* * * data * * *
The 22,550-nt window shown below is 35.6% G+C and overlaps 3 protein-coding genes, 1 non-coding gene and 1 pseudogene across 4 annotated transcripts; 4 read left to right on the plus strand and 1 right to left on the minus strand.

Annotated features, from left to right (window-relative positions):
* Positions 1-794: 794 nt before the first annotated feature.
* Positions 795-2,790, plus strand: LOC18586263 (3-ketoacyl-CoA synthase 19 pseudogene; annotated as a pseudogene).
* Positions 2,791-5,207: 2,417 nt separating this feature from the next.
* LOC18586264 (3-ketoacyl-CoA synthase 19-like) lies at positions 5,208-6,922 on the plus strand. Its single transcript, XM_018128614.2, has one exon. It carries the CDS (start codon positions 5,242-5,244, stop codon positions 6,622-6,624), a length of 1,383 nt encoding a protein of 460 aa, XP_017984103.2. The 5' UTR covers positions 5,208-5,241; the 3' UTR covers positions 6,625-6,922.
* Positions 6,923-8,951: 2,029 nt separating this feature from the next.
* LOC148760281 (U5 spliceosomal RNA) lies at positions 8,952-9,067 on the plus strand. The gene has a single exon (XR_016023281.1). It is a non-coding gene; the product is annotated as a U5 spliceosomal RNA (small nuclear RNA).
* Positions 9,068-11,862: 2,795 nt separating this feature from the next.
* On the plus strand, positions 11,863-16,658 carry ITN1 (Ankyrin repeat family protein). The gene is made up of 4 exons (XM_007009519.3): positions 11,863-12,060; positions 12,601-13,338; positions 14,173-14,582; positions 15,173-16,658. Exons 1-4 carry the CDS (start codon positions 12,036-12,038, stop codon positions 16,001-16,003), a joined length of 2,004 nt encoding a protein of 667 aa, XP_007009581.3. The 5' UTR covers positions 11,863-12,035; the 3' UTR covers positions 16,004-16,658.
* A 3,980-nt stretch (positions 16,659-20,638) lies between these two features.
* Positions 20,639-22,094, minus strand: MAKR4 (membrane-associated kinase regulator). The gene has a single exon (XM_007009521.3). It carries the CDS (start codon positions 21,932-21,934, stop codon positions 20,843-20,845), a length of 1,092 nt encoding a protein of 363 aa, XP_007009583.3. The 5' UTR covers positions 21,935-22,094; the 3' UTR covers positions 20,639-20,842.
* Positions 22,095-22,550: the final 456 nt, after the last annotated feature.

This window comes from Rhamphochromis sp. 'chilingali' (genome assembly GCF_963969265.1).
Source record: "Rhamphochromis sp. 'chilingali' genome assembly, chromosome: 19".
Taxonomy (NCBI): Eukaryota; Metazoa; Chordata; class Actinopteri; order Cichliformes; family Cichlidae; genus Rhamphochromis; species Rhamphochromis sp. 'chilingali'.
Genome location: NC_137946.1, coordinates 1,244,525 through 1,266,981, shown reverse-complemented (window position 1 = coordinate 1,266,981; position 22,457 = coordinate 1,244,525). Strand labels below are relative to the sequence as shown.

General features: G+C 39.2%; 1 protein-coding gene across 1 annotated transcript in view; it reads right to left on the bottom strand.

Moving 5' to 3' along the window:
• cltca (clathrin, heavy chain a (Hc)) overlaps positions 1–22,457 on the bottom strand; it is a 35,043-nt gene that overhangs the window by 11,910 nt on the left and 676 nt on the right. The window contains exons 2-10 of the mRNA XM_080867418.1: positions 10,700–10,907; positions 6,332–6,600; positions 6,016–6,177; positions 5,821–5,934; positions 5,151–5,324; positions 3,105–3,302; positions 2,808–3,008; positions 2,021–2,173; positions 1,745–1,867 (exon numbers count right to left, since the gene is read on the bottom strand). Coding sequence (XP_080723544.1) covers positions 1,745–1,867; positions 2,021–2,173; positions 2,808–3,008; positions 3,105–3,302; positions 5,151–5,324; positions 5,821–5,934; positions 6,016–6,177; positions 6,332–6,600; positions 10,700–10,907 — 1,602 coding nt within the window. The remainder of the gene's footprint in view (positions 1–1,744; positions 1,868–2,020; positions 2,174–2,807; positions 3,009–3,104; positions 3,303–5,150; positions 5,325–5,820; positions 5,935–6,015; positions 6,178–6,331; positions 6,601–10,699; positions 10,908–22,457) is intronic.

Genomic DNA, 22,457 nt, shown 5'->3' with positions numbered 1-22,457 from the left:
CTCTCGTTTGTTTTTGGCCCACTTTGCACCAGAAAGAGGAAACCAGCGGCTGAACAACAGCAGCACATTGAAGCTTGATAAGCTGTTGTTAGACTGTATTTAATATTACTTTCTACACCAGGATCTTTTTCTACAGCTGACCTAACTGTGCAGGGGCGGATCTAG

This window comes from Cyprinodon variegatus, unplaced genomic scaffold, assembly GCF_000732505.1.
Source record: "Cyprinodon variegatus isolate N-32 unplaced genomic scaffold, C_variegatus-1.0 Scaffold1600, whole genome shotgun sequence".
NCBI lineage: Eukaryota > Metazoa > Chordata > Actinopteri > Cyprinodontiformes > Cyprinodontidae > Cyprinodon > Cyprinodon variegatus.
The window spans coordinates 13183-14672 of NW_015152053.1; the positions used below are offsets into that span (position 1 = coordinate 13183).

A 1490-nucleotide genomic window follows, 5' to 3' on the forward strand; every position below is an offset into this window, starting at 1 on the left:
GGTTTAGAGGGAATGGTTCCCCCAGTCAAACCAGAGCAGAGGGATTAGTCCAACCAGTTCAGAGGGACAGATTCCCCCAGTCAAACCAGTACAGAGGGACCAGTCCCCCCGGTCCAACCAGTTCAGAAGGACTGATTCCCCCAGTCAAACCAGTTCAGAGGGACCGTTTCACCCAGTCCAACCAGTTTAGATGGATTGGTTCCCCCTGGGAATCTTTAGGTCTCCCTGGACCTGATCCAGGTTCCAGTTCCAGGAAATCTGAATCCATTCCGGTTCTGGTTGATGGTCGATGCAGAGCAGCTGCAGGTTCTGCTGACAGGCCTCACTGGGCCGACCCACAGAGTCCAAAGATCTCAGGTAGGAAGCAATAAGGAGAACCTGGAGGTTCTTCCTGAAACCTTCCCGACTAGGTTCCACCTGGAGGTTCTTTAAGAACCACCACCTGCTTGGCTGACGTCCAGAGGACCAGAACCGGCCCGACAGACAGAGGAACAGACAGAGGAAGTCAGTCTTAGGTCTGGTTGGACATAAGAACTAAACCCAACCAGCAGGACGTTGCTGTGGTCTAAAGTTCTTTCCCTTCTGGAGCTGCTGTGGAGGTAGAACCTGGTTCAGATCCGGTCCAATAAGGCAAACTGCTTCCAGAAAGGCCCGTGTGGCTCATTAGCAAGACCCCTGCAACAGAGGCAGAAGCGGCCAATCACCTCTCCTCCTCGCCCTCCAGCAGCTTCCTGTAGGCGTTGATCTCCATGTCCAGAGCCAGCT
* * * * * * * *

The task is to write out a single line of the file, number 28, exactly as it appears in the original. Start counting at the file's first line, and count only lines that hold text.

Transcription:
GGTTTAGAGGGAATGGTTCCCCCAGTCAAACCAGAGCAGAGGGATTAGTCCAACCAGTTCAGAGGGACAGATTCCCCCAGTCAAACCAGTACAGAGGGACCAGTCCCCCCGGTCCAACCAGTTCAGAAGGACTGATTCCCCCAGTCAAACCAGTTCAGAGGGACCGTTTCACCCAGTCCAACCAGTTTAGATGGATTGGTTCCCCCTGGGAATCTTTAGGTCTCCCTGGACCTGATCCAGGTTCCAGTTCCAGGAAATCTGAATCCATTCCGGTTCTGGTTGATGGTCGATGCAGAGCAGCTGCAGGTTCTGCTGACAGGCCTCACTGGGCCGACCCACAGAGTCCAAAGATCTCAGGTAGGAAGCAATAAGGAGAACCTGGAGGTTCTTCCTGAAACCTTCCCGACTAGGTTCCACCTGGAGGTTCTTTAAGAACCACCACCTGCTTGGCTGACGTCCAGAGGACCAGAACCGGCCCGACAGACAGAGGAACAGACAGAGGAAGTCAGTCTTAGGTCTGGTTGGACATAAGAACTAAACCCAACCAGCAGGACGTTGCTGTGGTCTAAAGTTCTTTCCCTTCTGGAGCTGCTGTGGAGGTAGAACCTGGTTCAGATCCGGTCCAATAAGGCAAACTGCTTCCAGAAAGGCCCGTGTGGCTCATTAGCAAGACCCCTGCAACAGAGGCAGAAGCGGCCAATCACCTCTCCTCCTCGCCCTCCAGCAGCTTCCTGTAGGCGTTGATCTCCATGTCCAGAGCCAGCT